The pledge isn't a binding contract guests have to sign. Rather, park officials hope that seeing these signs when they arrive will be enough to remind visitors that their presence has an impact on the resident wildlife and to be respectful of their surroundings.

The adorable, cube-pooping wombats at Maria Island are wild animals that aren't accustomed to posing for pictures, and should therefore be left alone—though in other parts of Australia, conservationists encourage tourists to take wildlife selfies. Rottnest Island off the country's west coast is home to 10,000 quokkas (another photogenic marsupial), and the quokka selfies taken there help raise awareness of their vulnerable status.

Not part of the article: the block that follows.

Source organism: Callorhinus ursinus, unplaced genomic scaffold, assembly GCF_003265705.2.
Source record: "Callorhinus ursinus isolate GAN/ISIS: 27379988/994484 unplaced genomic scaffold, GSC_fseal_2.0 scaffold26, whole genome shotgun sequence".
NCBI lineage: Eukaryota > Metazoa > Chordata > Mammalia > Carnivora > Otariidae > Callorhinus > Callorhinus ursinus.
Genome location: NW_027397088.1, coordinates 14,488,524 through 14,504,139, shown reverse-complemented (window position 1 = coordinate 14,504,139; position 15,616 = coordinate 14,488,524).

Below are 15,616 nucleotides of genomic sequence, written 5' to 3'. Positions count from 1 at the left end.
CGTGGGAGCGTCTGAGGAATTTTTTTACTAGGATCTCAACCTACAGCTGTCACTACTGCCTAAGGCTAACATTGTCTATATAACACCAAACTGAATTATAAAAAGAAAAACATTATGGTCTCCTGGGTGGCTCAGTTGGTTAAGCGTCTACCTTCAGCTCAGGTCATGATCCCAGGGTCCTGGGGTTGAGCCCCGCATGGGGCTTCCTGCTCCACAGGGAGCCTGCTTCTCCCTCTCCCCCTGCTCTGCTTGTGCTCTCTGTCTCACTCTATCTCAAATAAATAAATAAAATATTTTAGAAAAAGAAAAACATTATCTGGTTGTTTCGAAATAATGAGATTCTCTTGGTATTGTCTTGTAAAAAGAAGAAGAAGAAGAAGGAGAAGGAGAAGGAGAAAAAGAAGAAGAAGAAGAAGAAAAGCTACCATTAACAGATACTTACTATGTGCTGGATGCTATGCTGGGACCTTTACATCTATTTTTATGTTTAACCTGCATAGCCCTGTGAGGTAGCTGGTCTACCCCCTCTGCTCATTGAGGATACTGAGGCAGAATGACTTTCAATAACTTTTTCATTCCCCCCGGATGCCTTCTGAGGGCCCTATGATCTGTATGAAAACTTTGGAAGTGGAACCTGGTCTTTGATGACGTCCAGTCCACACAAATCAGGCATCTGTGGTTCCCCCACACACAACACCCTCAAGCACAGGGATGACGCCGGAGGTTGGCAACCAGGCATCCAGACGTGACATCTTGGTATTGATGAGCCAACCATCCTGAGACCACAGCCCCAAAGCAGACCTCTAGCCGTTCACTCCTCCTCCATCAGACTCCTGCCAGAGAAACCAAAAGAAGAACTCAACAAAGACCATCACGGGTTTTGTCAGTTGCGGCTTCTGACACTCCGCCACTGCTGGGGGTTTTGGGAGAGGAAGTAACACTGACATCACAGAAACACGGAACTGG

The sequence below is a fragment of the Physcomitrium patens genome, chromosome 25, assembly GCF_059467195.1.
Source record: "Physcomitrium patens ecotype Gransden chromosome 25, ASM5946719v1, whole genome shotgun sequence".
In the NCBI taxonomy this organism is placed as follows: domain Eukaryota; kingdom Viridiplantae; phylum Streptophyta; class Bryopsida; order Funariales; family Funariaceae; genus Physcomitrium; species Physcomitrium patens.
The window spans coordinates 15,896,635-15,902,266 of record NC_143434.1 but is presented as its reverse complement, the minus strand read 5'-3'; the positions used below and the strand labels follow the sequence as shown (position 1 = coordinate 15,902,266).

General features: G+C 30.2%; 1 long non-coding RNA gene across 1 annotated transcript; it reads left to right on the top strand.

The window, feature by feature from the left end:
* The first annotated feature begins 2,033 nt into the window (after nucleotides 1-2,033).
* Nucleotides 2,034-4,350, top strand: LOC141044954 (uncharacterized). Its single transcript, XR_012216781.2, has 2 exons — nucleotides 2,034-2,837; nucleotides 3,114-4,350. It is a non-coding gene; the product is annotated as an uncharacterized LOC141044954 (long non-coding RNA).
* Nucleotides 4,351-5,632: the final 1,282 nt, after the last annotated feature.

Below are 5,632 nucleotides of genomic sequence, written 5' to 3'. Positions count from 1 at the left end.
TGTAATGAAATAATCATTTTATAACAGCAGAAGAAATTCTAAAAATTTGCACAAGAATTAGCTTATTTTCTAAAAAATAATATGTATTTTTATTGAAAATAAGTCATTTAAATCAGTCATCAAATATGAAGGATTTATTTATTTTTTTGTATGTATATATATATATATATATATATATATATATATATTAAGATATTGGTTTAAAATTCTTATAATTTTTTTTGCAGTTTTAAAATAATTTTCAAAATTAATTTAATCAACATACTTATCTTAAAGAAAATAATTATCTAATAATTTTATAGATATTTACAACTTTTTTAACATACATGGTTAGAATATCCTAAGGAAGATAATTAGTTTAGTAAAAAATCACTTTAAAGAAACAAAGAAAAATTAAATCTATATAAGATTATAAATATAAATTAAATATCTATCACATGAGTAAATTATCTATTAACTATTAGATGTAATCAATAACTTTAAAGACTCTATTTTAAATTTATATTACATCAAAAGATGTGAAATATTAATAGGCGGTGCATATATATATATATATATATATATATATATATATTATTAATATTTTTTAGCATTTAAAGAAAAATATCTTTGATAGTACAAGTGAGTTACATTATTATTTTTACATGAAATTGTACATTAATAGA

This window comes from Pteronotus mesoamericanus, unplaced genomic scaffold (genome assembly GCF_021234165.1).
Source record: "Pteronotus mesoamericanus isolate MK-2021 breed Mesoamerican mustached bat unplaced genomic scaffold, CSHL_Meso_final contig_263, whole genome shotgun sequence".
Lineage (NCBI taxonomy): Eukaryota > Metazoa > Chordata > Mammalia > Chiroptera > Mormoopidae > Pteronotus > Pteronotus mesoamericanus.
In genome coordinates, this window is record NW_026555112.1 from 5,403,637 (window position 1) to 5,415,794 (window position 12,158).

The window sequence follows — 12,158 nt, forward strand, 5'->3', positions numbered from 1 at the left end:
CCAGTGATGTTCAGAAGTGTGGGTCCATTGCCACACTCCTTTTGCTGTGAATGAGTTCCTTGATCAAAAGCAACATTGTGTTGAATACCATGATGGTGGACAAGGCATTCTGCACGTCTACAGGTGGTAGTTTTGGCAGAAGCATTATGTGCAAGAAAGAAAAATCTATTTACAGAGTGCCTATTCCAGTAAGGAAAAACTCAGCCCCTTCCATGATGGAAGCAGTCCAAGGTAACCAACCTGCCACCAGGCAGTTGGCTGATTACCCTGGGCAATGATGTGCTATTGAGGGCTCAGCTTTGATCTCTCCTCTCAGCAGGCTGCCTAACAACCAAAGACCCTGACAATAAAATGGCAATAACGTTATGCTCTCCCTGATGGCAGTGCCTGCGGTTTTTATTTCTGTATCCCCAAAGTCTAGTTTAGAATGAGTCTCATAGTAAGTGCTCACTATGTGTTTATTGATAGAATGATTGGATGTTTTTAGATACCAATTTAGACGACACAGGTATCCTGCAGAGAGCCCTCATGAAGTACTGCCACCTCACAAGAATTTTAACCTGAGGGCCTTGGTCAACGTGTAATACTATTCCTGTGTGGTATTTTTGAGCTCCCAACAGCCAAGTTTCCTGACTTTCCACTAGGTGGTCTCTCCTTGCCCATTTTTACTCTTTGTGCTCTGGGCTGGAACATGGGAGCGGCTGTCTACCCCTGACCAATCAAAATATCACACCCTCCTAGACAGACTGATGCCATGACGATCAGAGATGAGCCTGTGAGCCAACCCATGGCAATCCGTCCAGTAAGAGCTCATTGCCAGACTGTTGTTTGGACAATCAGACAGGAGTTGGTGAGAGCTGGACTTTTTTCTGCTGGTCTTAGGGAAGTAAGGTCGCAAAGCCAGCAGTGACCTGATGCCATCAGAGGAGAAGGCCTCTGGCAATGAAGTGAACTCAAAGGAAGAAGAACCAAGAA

[h/t CNN Travel]

The Picturesque Italian Town of Sambuca, Sicily Is Selling Homes for $1

iStock.com/DeniseSerra
iStock.com/DeniseSerra

If you want to impress your friends, take them to the swanky new bar in town and order a round of flaming sambuca shots, which are made from Italian anise-flavored liqueur. If you want to impress them even more, tell them you just bought a home in Sambuca, an old Italian town on the Mediterranean island of Sicily.

A little extreme? Maybe. But with homes selling there for as little as €1 (roughly $1.14), you can't beat the price. As The Guardian reports, dozens of homes in Sambuca are currently on the market "for less than the price of a takeaway coffee" as local officials attempt to lure newcomers to the hilltop town. Over the years, many of Sambuca's residents have moved to bigger cities, leaving their former homes deserted.